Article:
Then we have the Volume Shadow Copy Service (VSS) backup method, which some of you may know from Exchange 2003 where it was first introduced. The interesting thing about VSS is that this method, in addition to what the legacy streaming backup method offers, can also make an online backup of the copy database when using either Local Continuous Replication or Cluster Continuous Replication in your setup. This means you can schedule the backup windows anytime you want since taking a backup of the database copy has no performance-related impact on the active database. Unfortunately, this method isn’t supported by the Windows 2003 backup tool when speaking Exchange databases (only file level backups), and Microsoft doesn’t offer any products capable of using VSS, at least not at the time of this writing.

Note
The Data Protection Manager (DPM) v2 product will support VSS backups, however. DPM is a server software application that enables disk- and tape-based data protection and recovery for file servers, servers running Microsoft Exchange, and servers running Microsoft SQL Server in an Active Directory Domain Services (AD DS) domain. DPM performs replication, synchronization, and recovery point creation to provide reliable protection and rapid recovery of data for both system administrators and end users.

Let’s go through the steps necessary to back up an Exchange 2007 Mailbox and Public Folder database on an Exchange 2007 Mailbox Server. The first thing you need to do is launch the Windows 2003 backup tool, which can be done by clicking Start | Run and typing NTBackup. Now click Switch to Advanced Mode and then click the Backup tab shown in Figure 9.1.


Figure 9.1:
Windows 2003 Backup Tool

Under the Backup tab expand Microsoft Exchange Server | Mailbox Server | Microsoft Information Store and check the storage group(s) containing the Mailbox and Public Folder database (Figure 9.2). Now specify the backup media or filename you want to perform the backup to, and then click Start Backup.


Figure 9.2: Selecting the Storage Groups to Be Backed Up

As you can see in Figure 9.3, you now have the option of entering a description for the respective backup job, as well as specify whether the backed-up data should be appended to an existing backup. In addition, you can create a scheduled backup job so it runs, let’s say, every day at midnight. By clicking the Advanced button, you also have the option of having the backed-up data verified when the job completes.


Figure 9.3: Backup Job Information

Typically, you should set up an automated backup job schedule, but for the purpose of this example we’ll just choose to back up the databases once. When ready, click Start Backup.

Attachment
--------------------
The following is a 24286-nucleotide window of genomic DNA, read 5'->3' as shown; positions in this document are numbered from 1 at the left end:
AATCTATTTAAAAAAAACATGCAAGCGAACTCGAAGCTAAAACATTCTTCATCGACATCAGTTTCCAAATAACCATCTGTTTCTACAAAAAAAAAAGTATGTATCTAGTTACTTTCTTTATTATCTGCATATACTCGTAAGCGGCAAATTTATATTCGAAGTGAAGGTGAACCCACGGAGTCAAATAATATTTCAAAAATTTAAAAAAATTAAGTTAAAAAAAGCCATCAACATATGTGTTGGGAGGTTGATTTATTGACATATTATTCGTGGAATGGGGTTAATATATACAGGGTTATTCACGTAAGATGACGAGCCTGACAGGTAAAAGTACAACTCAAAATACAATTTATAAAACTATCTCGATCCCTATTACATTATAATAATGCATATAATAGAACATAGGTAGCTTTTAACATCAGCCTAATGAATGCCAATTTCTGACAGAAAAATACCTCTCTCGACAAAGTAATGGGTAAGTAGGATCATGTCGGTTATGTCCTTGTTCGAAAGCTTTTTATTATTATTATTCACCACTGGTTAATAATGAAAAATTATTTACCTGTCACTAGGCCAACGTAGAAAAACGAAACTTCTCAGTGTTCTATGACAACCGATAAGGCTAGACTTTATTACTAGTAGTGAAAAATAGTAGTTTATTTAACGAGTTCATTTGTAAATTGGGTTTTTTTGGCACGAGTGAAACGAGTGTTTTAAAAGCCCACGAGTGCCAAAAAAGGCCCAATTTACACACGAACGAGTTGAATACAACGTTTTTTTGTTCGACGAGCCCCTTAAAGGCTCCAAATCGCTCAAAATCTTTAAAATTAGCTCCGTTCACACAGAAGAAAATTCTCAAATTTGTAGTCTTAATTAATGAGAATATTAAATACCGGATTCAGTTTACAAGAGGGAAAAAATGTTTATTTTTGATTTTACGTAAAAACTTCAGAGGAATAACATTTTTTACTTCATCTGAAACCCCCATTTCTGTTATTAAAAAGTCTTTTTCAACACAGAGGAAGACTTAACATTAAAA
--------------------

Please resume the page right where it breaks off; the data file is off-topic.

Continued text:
When the backup job has completed, you can view a report, which will contain any warnings or errors that might occur during the backup.

That’s how you back up the Mailbox and Public Folder databases, as well as commit and delete any existing transaction log files using the Windows 2003 Backup tool. Sounds simple, right?

Some of you might wonder whether there isn’t anything else you need to back up on an Exchange 2007 Mailbox Server? The answer is no critical files at least since you can always recover an Exchange 2007 Mailbox Server using the Setup /Mode:RecoverServer command (shown later in the chapter), but it’s always a good idea to back up the System State of the respective server as well.

Backing Up an Exchange 2007 Hub Transport Server

Since an Exchange 2007 Server with the Hub Transport Server role installed was designed to store all configuration data in the Active Directory configuration container, not much needs to be backed up on a server with this role installed either. But just as with the Mailbox server role, you should back up the System State.

Some of you may be wondering why I haven’t mentioned anything about backing up the message queues stored in an ESE database on an Exchange 2007 Hub Transport Server… Well, there shouldn’t be any need to do so since you can mount the message queues on another existing, or newly installed, Hub Transport server if required. You just need to retrieve the mail.que (which, by default, is located under C:\Program Files\Microsoft\Exchange Server\TransportRoles\data\Queue) from the failed Hub Transport server.

Note
Step-by-step instructions on how to move a message queue from a failed Hub Transport server to another Hub Transport server in the organization is outside the scope of this book, but you can find information on the topic by searching under “Working with the Queue Database on Transport Servers” in the Exchange 2007 Documentation Help file.

One thing you might want to back up regarding an Exchange 2007 Hub Transport Server is the Message Tracking and Protocol logs which, by default, are located under C:\Program Files\Microsoft\Exchange Server\TransportRoles\Logs. These files can be backed up using a file level backup.

As is the case with a Mailbox Server, you can recover a Hub Transport server using the Setup /Mode:RecoverServer command.

Backing Up an Exchange 2007 Client Access Server